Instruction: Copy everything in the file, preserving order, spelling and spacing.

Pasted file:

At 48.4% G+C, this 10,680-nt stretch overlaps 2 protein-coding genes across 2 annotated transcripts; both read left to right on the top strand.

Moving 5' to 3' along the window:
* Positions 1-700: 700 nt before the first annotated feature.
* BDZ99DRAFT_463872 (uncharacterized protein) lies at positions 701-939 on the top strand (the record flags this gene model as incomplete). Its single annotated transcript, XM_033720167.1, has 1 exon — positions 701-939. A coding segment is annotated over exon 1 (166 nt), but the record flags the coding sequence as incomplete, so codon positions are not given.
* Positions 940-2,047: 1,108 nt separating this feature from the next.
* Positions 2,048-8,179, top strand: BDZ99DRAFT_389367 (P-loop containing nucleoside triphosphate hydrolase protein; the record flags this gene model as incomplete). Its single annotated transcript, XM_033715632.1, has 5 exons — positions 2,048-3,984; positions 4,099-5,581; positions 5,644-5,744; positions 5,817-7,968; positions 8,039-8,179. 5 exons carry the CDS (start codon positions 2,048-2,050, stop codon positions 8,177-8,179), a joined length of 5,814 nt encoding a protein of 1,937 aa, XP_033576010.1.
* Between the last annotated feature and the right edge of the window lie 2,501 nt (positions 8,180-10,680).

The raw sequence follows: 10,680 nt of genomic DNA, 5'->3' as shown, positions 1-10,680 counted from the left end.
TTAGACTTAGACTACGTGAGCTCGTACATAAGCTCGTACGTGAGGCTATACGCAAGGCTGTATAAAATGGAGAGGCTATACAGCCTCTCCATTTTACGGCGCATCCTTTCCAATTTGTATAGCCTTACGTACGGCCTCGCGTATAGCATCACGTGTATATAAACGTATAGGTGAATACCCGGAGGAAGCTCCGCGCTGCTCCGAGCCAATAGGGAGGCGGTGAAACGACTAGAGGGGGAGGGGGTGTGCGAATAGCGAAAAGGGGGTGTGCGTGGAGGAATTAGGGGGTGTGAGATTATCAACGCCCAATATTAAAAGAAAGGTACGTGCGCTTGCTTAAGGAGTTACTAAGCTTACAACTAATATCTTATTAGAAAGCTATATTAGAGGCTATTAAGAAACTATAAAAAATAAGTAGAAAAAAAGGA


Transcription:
At 48.4% G+C, this 10,680-nt stretch overlaps 2 protein-coding genes across 2 annotated transcripts; both read left to right on the top strand.

Moving 5' to 3' along the window:
* Positions 1-700: 700 nt before the first annotated feature.
* BDZ99DRAFT_463872 (uncharacterized protein) lies at positions 701-939 on the top strand (the record flags this gene model as incomplete). Its single annotated transcript, XM_033720167.1, has 1 exon — positions 701-939. A coding segment is annotated over exon 1 (166 nt), but the record flags the coding sequence as incomplete, so codon positions are not given.
* Positions 940-2,047: 1,108 nt separating this feature from the next.
* Positions 2,048-8,179, top strand: BDZ99DRAFT_389367 (P-loop containing nucleoside triphosphate hydrolase protein; the record flags this gene model as incomplete). Its single annotated transcript, XM_033715632.1, has 5 exons — positions 2,048-3,984; positions 4,099-5,581; positions 5,644-5,744; positions 5,817-7,968; positions 8,039-8,179. 5 exons carry the CDS (start codon positions 2,048-2,050, stop codon positions 8,177-8,179), a joined length of 5,814 nt encoding a protein of 1,937 aa, XP_033576010.1.
* Between the last annotated feature and the right edge of the window lie 2,501 nt (positions 8,180-10,680).

The raw sequence follows: 10,680 nt of genomic DNA, 5'->3' as shown, positions 1-10,680 counted from the left end.
TTAGACTTAGACTACGTGAGCTCGTACATAAGCTCGTACGTGAGGCTATACGCAAGGCTGTATAAAATGGAGAGGCTATACAGCCTCTCCATTTTACGGCGCATCCTTTCCAATTTGTATAGCCTTACGTACGGCCTCGCGTATAGCATCACGTGTATATAAACGTATAGGTGAATACCCGGAGGAAGCTCCGCGCTGCTCCGAGCCAATAGGGAGGCGGTGAAACGACTAGAGGGGGAGGGGGTGTGCGAATAGCGAAAAGGGGGTGTGCGTGGAGGAATTAGGGGGTGTGAGATTATCAACGCCCAATATTAAAAGAAAGGTACGTGCGCTTGCTTAAGGAGTTACTAAGCTTACAACTAATATCTTATTAGAAAGCTATATTAGAGGCTATTAAGAAACTATAAAAAATAAGTAGAAAAAAAGGA